Fasting, a method of restricting food intake, has been practiced for thousands of years. Water fasting is a type of fast that restricts everything except water. It has become more popular in recent years as a quick way to lose weight.
Studies have shown that water fasting could have health benefits. For example, it may lower the risk of some chronic diseases and stimulate autophagy, a process that helps your body break down and recycle old parts of your cells.
That said, human studies on water fasting are very limited. Moreover, it comes with many health risks and is not suitable for everyone. Water fasting is a type of fast during which you cannot consume anything besides water.
Most water fasts last 24–72 hours. You should not follow a water fast for longer than this without medical supervision.
Reasons for why people try water fasting
- Religious or spiritual reasons
- To lose weight
- For “detoxing”
- For its health benefits
- Preparing for a medical procedure
The main reason why people try water fasting is to improve their health.
In fact, several studies have linked water fasting with some impressive health benefits, including a lower risk of certain cancers, heart disease, and diabetes.
Water fasting may also promote autophagy, a process in which your body breaks down and recycles old, potentially dangerous parts of your cells. Popular diets like the lemon detox cleanse are modeled after the water fast. The lemon detox cleanse only lets you drink a mixture of lemon juice, water, maple syrup, and cayenne pepper several times per day for up to 7 days.
However, water fasting has many risks and can be very dangerous if followed for too long.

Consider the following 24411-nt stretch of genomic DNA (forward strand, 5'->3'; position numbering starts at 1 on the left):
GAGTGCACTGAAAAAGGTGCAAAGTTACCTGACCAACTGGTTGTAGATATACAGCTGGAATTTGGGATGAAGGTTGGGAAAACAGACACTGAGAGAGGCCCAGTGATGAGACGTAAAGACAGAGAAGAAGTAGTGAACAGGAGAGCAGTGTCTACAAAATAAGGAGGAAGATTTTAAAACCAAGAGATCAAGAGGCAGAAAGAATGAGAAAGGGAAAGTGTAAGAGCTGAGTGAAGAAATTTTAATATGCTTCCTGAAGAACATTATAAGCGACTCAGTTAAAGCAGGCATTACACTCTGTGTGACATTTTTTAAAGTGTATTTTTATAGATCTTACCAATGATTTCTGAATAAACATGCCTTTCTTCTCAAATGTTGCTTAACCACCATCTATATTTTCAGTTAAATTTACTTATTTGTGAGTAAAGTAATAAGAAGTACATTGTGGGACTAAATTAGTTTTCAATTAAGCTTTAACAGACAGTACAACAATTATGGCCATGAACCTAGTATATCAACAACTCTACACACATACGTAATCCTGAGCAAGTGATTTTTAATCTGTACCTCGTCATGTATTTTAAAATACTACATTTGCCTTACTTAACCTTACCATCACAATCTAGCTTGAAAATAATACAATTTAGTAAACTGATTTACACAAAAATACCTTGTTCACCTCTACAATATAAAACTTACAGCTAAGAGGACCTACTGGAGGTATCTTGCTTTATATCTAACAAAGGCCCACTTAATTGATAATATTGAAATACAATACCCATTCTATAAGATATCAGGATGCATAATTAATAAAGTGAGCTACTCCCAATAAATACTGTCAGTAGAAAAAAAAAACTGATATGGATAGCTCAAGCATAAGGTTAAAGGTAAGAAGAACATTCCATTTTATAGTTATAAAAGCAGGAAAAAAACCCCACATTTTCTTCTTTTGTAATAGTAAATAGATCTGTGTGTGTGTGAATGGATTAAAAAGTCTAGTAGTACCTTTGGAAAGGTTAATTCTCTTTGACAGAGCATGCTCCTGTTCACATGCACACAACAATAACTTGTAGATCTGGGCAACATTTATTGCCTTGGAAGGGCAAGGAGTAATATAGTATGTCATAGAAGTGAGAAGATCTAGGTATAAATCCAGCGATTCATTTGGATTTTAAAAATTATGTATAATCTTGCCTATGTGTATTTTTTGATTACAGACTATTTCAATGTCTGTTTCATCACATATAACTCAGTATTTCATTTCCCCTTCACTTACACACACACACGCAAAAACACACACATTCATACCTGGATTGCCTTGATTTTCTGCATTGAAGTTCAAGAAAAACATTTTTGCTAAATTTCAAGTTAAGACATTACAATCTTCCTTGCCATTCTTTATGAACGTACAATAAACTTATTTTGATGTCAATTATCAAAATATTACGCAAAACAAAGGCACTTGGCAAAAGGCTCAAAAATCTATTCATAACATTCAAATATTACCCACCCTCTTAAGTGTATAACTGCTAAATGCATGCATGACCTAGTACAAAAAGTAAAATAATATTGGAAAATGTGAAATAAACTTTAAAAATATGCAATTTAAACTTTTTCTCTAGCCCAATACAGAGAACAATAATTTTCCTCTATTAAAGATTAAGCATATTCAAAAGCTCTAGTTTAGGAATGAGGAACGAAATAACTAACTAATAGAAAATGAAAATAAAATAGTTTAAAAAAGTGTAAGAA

How to Follow Water Fasting
There are no scientific guidelines on how to start water fasting. However, several groups of people should not water fast without medical supervision. This includes people with gout, diabetes (both types 1 and 2), eating disorders, older adults, pregnant women, and children.
If you have never water fasted before, it’s a good idea to spend 3–4 days preparing your body for being without food. You can do this by eating smaller portions at each meal or by fasting for part of the day.
Water fast (24–72 hours)
During a water fast, you are not allowed to eat or drink anything besides water. Most people drink two to three liters of water per day during a water fast.
The water fast lasts for 24–72 hours. You should not water fast for longer than this without medical supervision because of health risks. Some people may feel weak or dizzy during a water fast and may want to avoid operating heavy machinery and driving to avoid causing an accident.
Post-fast (1–3 days)
After the water fast, you should resist the urge to eat a big meal. This is because eating a large meal after a fast may cause uncomfortable symptoms.
Instead, break your fast with a smoothie or smaller meals. You can start introducing larger meals throughout the day as you feel more comfortable.
The post-fast phase is especially important after longer fasts. This is because you may be at risk of refeeding syndrome, a potentially fatal condition in which the body undergoes rapid changes in fluid and electrolyte levels.